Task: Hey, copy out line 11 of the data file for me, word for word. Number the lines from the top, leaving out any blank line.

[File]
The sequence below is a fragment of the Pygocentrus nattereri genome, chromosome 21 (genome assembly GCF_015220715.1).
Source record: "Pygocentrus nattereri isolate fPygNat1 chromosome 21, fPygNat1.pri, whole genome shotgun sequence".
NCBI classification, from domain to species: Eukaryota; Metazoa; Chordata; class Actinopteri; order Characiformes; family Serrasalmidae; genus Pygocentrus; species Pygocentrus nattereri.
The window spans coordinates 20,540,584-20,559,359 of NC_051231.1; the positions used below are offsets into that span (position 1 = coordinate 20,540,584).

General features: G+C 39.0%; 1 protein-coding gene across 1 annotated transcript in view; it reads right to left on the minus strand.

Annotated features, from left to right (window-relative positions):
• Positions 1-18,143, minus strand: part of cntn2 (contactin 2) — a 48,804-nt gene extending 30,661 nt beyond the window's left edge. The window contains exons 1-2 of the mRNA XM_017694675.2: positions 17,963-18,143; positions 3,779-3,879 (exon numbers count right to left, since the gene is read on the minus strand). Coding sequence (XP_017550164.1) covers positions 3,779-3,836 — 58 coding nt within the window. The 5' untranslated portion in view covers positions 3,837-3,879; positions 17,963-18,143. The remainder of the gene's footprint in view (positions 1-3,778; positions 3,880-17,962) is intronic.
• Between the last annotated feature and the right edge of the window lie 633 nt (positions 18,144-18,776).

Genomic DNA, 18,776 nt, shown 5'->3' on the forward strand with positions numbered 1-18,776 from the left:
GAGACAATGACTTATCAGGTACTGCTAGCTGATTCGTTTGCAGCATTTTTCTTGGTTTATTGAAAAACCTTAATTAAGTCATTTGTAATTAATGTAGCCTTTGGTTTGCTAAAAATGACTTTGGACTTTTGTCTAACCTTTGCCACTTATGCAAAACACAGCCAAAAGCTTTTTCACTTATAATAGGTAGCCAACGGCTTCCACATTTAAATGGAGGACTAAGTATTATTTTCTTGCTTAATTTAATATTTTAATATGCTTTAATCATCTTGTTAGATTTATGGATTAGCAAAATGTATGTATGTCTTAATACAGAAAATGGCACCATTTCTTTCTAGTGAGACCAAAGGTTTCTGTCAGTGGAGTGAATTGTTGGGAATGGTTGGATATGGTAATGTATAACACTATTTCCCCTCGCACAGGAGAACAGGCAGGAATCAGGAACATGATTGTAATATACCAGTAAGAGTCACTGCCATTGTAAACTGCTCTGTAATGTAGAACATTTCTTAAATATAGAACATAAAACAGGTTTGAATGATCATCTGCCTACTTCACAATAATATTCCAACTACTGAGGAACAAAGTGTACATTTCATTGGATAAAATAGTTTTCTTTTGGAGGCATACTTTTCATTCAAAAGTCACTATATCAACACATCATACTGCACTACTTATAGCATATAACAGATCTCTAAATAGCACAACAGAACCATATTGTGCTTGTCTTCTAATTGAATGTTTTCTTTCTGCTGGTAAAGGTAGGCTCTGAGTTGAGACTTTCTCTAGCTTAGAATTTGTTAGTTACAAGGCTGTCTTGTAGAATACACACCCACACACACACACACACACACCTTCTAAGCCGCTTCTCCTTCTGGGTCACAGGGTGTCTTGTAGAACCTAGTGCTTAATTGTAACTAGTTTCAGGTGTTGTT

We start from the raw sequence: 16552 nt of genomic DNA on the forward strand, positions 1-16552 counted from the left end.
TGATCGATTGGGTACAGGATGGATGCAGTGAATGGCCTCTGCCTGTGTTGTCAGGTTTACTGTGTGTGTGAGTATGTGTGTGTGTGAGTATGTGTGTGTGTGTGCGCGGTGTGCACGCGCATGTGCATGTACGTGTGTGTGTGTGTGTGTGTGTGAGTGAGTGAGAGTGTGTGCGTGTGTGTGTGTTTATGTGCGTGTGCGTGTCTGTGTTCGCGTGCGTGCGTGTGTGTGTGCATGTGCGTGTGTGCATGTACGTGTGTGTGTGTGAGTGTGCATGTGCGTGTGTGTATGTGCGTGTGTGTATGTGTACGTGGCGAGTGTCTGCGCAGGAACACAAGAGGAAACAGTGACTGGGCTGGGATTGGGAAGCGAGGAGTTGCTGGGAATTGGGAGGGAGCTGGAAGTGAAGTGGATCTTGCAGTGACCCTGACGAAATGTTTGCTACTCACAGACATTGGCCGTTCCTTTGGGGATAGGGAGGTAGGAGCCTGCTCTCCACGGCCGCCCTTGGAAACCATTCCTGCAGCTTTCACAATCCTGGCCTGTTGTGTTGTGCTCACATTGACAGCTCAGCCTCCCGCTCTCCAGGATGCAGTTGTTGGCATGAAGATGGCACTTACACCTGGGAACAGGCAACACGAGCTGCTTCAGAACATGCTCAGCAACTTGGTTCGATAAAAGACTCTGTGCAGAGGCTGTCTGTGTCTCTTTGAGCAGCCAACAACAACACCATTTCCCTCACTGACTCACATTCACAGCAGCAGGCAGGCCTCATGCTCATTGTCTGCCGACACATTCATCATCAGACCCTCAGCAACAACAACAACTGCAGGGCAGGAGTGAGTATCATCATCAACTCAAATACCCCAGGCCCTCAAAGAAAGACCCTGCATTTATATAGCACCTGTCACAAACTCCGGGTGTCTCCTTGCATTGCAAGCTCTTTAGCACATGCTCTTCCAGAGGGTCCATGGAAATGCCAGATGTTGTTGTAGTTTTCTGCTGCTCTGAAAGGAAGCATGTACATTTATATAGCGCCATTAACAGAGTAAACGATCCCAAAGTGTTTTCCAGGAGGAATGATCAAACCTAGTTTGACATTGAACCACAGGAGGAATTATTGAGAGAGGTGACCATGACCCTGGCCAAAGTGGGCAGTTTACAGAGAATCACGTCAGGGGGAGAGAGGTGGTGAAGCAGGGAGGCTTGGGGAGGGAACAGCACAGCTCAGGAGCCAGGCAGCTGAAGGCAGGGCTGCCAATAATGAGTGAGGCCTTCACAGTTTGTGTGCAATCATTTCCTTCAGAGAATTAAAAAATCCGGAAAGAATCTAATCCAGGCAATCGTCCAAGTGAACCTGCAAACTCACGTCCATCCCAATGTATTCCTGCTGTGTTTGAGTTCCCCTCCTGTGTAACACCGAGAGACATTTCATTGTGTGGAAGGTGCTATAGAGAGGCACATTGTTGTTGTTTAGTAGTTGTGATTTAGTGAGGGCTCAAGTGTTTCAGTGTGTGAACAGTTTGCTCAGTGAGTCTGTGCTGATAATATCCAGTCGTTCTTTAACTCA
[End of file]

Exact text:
We start from the raw sequence: 16552 nt of genomic DNA on the forward strand, positions 1-16552 counted from the left end.